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Nursing applications rising but down 25% since bursary axed



Applications to study nursing in England have increased slightly from last year but are still down 25% since the bursary was axed, new figures released today show.

Applications to study nursing in England have increased slightly from last year but are still down 25% since the bursary was axed, new figures released today show.  

There has been a 6% increase in applications to 32,490 in January this year, up from 30,650 at the same point in 2019, the latest data from the University College and Admissions Service (UCAS) has revealed.  

However, the number of people applying for nursing degrees dropped by 25% from 43,800 in 2016 – the last year students received the bursary, which covered tuition fees and helped with living costs in England.  

Despite the increase, nursing leaders have called for the Government to take ‘decisive action’ to cover nurse tuition fees on top of the £5,000 annual grant for living costs already promised from September 2020.  

The controversial decision to scrap the bursary hit mature students the hardest. The latest figures show 5,890 applications from those aged 35 or over – a 23% increase on the year before, but down from 7,680 in 2016.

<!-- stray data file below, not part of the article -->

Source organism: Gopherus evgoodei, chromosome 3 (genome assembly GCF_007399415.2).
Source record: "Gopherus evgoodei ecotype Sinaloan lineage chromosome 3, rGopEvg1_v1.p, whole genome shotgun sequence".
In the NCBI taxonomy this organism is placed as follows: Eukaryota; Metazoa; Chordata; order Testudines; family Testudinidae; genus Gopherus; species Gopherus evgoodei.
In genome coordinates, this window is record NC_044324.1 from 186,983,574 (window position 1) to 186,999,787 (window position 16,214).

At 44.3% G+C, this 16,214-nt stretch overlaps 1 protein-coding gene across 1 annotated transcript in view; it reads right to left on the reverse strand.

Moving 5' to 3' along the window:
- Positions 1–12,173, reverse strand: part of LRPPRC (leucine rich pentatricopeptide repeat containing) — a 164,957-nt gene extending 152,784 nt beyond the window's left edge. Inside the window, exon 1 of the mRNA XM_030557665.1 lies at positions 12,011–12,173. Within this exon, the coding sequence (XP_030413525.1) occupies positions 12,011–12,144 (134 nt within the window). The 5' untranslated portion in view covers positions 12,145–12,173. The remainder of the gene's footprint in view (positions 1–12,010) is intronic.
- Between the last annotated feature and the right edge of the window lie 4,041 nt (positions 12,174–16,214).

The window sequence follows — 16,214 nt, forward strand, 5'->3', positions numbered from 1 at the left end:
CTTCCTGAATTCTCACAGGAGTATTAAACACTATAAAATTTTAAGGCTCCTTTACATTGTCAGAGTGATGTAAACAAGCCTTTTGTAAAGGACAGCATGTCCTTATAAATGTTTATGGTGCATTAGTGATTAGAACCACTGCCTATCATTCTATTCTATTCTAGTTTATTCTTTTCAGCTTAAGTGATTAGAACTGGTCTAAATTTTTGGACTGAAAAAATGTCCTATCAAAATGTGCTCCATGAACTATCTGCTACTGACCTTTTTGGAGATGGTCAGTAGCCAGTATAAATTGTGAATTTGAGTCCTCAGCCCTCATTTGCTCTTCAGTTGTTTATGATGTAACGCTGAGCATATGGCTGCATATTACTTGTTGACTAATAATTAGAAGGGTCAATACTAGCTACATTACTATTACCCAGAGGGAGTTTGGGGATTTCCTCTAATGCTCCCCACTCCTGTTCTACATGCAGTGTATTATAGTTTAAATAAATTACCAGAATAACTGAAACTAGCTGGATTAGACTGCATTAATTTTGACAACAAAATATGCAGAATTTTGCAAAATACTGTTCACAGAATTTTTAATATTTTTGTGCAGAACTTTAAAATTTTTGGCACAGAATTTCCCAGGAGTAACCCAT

Chief executive of the RCN Dame Donna Kinnair called for ‘decisive action’ from the Government to bring back tuition fees. 

‘Would-be nurses are still being put off by the requirement to pay tuition fees and the prospect of a lifetime of student debt,’ she said.  

She welcomed the introduction of grants to cover living costs but noted that ‘nursing courses are yet to see a surge in interest’.  

‘The number of potential new nurses is way below what is needed to close the gap in the NHS in England, let alone what‘s needed for social care and public health,’ she said.  

‘To see the promised 50,000 new nurses, we need to see the full range of support to build the nursing workforce. 

‘At the upcoming budget, I urge the chancellor to provide tuition fee funding for nursing courses and living grants that reflect genuine student living costs.’ 

Meanwhile, Health Education England chief nurse Mark Radford welcomed the rise in mature applicants, adding that HEE had done ‘very specific work to attract interest from this group’.  

HEE targeted career switchers to consider a career in nursing as part of the £8 million ‘We Are the NHS, We Are Nurse’ recruitment campaign. 

Overall, the UK saw a 6% increase in applicants, up from 41,190 in 2019 to 43,530 this year.  

Applicants in Scotland surged by 12% from 5,250 to 5,910, while those in Northern Ireland dropped from 2,560 to 2,420.  

Wales no saw change in the number of applications.